Dying Light preview – Not so alone in the dark

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I’ve always enjoyed the inclusion of the undead in games. Titles like Resident Evil (back in the day) popularised their existence, and since then anything with a rotting corpse attached pretty much grabs some attention. Dead Island grabbed even more with an emotional trailer that had the internet buzzing, but the game itself felt disjointed, and ultimately fell into the pit of mediocrity. I really disliked it, but I can’t really say the same yet about Techland’s latest game, Dying Light.

It has all the elements of Dead Island on show. You can pick up weapons like drain pipes, table legs and wrenches to deal some satisfyingly brutal blows to undead enemies. Swing and hit enough, and the weapon breaks, allowing you to either repair it with parts or turf it aside. Weapons, and gear in general, have attributes attached to them. You can upgrade items to boost damage, add some durability or go all out and electrify the hell out of a baseball bat. It’s one of the facets of Dead Island that really worked, although having an alternative to combat is what makes the system feel far more forgiving this time.

Dying Light is all about parkour. It feels extremely similar to Mirror’s Edge in a lot of ways, with the flow of the game determined by how well you can string jumps, grabs and slides together. It also acts as the game’s real weapon, allowing you as the mysterious Agent Crane to stay above ground and avoid the horde entirely. It’s delightfully fun to hop, skip and jump across rooftops to the sound of snarling undead below, reminding you that there is an ever present threat to face if you ever mistime a single leap. There are some instances where it’s difficult to tell whether you’ll vault over or just hang on to an obstacle, but for most of my three hour play time Dying Light’s parkour felt solid.

When you do fall down though, you’re forced to either hack away at an endless horde or high tail it out of there as quickly as possible. During the day, it’s usually not such an issue. In fact, while the sun is out it’s fairly easy to simply sprint past enemies on foot, with only a few quick runners here and there actually posing a threat. Getting caught in the middle of a few slower ones is still deadly, but it’s an encounter that’s relatively easy to escape. I’m sure more varied enemies will make this up the further you go during the campaign, but for the most part Dying Light felt safe.

That’s until the sun went down…

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There was one instance during my time with the game that I was forced to stay out at night. Usually you can run back to a previously unlocked safe house, drop off some supplies and sleep until morning. The mission that rounded my time with the game off forced me to brave the horrors that night brings, and it’s a rather interesting trade off. You earn double the amount of experience at night, with a bonus award if you survive all the way through. This helps you unlock perks for running, combat and survival a lot faster, but also means you’ll be burning through supplies to just stay alive.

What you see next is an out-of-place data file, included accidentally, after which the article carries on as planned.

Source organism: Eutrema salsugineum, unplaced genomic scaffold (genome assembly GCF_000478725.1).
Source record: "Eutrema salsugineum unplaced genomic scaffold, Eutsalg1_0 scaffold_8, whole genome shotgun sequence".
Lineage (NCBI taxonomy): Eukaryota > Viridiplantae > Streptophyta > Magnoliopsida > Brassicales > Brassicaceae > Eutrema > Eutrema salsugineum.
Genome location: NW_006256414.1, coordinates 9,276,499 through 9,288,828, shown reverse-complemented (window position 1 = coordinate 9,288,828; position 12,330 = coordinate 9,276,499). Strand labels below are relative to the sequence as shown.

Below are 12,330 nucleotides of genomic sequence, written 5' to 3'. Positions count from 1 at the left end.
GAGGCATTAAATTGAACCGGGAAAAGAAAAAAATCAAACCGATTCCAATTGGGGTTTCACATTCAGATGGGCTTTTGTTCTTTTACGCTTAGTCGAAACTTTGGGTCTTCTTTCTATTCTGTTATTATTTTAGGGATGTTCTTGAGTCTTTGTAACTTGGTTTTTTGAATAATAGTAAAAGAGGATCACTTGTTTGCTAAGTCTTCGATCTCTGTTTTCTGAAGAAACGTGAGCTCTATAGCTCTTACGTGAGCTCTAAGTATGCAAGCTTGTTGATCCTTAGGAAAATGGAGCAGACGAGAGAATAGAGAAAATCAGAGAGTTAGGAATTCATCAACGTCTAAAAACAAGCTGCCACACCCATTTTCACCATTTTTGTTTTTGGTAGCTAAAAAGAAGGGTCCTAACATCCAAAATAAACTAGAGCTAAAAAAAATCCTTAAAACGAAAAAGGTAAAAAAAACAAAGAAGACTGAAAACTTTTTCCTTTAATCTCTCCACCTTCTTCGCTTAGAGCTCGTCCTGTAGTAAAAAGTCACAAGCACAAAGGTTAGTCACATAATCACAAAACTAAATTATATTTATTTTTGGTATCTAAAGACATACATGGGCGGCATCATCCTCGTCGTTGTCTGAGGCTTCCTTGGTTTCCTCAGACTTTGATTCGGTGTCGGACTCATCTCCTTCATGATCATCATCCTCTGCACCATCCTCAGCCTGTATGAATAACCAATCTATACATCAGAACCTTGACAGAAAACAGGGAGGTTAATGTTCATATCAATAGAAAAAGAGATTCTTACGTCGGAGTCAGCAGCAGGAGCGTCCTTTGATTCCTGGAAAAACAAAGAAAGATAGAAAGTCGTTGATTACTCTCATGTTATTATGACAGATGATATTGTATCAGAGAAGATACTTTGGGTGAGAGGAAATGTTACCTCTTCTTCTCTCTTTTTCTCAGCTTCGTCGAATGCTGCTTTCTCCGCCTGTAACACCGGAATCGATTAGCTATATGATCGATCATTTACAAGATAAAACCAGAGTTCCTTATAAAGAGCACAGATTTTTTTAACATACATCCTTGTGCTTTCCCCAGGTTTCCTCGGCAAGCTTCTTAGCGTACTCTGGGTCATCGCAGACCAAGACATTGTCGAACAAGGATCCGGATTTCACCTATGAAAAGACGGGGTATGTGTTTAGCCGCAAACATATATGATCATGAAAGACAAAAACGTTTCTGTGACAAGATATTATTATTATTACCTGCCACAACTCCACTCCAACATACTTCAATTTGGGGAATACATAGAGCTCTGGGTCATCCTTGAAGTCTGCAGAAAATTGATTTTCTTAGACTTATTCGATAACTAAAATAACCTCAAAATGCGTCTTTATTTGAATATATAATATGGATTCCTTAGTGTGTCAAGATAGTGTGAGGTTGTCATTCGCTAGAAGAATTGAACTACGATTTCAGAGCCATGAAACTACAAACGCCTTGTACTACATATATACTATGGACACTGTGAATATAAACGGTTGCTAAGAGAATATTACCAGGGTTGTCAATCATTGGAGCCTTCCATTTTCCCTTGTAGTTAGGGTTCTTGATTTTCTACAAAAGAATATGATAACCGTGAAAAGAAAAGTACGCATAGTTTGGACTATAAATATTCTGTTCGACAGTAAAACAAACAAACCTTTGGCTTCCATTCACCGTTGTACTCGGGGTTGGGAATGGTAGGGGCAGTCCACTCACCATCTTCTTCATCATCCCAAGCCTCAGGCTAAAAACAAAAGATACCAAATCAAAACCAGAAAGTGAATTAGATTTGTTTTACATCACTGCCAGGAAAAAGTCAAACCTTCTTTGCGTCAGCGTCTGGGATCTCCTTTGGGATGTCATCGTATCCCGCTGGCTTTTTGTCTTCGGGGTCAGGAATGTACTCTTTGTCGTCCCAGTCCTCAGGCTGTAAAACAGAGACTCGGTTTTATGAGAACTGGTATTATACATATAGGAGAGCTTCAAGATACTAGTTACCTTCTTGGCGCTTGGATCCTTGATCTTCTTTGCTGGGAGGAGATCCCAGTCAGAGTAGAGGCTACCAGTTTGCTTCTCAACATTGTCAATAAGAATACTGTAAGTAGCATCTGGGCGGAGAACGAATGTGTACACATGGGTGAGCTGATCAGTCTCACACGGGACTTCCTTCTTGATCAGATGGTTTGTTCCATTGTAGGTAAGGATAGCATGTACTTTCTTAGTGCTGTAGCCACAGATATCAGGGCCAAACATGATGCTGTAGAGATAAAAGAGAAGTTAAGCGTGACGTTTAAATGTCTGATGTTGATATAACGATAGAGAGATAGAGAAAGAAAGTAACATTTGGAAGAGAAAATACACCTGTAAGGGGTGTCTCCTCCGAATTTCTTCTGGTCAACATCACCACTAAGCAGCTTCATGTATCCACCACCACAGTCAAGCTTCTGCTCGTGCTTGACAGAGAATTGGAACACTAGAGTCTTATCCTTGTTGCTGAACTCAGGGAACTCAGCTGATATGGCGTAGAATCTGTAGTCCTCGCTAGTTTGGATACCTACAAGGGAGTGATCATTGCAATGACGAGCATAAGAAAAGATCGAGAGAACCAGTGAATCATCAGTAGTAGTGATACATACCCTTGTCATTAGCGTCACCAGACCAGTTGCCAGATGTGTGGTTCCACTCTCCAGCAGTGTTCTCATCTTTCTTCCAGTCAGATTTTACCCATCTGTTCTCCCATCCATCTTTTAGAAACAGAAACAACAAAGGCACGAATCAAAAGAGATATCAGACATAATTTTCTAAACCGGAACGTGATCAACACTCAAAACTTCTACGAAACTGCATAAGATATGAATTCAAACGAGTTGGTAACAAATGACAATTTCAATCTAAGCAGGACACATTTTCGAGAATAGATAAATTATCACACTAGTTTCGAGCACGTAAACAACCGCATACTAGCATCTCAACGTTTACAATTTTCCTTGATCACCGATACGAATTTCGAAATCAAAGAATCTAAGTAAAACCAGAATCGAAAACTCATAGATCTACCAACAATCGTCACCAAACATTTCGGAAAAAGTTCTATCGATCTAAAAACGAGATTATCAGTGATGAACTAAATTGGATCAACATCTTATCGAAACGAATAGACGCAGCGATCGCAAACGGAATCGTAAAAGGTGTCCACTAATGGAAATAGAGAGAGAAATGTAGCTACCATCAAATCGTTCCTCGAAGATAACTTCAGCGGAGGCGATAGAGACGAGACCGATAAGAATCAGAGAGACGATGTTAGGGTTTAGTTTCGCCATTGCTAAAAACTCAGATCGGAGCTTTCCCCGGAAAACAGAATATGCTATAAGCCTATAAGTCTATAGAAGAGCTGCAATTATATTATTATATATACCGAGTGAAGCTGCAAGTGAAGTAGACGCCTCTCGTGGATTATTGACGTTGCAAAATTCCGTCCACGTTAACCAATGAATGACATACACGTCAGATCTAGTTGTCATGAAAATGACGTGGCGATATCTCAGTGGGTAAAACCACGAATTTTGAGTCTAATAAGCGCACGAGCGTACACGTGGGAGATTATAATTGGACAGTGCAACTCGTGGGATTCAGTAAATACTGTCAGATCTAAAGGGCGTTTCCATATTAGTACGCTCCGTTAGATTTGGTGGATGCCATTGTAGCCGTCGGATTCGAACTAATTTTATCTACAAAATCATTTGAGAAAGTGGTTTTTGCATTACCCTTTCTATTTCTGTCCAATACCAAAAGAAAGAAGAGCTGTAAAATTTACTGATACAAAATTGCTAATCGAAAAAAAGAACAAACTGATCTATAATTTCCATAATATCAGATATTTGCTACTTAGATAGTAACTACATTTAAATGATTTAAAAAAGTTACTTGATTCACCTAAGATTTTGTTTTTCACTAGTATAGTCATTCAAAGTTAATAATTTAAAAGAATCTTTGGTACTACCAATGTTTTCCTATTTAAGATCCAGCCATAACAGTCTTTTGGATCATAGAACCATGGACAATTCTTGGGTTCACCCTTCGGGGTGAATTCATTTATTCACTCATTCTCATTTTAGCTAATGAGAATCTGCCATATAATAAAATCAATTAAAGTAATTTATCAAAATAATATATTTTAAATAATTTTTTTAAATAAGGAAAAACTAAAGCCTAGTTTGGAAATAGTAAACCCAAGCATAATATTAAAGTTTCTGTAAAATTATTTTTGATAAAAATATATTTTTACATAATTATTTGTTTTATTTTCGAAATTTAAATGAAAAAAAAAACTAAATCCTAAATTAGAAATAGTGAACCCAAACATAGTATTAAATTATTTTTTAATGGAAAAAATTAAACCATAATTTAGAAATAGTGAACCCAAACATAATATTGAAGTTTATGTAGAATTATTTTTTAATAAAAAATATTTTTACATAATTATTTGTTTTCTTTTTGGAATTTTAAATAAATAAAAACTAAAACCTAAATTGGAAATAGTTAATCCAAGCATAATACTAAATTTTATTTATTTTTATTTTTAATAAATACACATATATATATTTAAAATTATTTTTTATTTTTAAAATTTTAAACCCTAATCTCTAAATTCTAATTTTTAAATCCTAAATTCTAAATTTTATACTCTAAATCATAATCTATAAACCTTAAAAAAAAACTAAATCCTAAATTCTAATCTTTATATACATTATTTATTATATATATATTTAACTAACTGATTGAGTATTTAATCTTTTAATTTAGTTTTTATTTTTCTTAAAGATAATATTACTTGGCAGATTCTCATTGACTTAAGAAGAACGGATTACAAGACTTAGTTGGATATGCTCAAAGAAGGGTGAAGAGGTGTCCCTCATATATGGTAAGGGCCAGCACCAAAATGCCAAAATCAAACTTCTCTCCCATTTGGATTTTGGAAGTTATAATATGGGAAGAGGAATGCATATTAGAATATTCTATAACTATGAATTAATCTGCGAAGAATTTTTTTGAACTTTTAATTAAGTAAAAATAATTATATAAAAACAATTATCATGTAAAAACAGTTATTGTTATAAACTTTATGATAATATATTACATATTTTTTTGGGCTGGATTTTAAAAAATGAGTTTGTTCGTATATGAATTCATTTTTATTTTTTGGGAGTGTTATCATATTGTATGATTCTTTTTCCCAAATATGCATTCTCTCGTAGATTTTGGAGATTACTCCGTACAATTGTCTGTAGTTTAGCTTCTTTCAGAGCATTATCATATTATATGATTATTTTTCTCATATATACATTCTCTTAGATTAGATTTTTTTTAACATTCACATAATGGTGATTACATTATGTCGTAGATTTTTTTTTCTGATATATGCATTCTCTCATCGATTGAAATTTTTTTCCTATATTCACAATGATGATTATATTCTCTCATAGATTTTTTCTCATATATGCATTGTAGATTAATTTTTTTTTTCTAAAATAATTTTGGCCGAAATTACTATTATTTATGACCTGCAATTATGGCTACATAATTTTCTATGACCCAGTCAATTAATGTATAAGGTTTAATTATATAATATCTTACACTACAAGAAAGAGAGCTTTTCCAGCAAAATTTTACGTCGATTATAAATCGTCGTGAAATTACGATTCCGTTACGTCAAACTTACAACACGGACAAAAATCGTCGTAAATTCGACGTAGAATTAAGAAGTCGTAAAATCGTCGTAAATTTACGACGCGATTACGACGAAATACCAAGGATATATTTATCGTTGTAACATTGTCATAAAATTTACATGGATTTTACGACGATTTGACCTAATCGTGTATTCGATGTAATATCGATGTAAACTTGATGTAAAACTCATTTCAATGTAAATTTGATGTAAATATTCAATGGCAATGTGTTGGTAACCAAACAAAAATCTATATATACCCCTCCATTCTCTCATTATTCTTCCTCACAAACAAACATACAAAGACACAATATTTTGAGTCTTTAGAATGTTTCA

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That’s because when the sun goes down, the nightmares come out to play. The Volatiles, a specific set of enemies that only appear at night, are a hundred times more deadly than any regular walker, and in turn infinitely more scary. They slowly survey the area around them, and I was unlucky enough to pick up three onto my trail after a bad jump resulted in a rather loud fall. I had a handy UV Light that could keep them at bay for a short time, but a Volatile isn’t the type of enemy you stand up and fight head on, never mind three. They made quick work of me the first time I tried, meaning I had to go back and try it all again.

This time, I had learnt. I still managed to somehow alert a few on my way back to the game’s central base, The Tower, but I knew now not to stop, That’s where I started truly appreciating Dying Light’s tight parkour, which allowed me to glide seamlessly from one rooftop to the next while a pack of furious nightmares chased me down. It was tense and exhilarating at the same time, with my heart pounding in my chest as I just reached the entrance to the Tower and scurried up the vertical doorway they have to keep the undead out. I had survived, and Dying Light had shown me the ace up its sleeve. It’s a completely different game at night, and it made me want to tackle it again and again.

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There are some slighty irritating mechanics to wrestle with at times, such as having to break momentum to constantly scavenge for materials and missions that stray into fetch and return territory, but my brief time with Techland’s upgraded zombie adventure got me excited. The story that was beginning to unfold in the opening hours is also more intriguing than most the genre has spit out in a while, so I’m also interested to see how well it fares during the full duration. Ultimately though, it’s the night that really makes Dying Light shine right now, and I seriously can’t wait to give it a go with three friends in tow.

I expect flying limbs and screams everywhere. In the best way possible, of course. Dying Light is out next month on PC, Xbox One and PS4.

Last Updated: December 18, 2014

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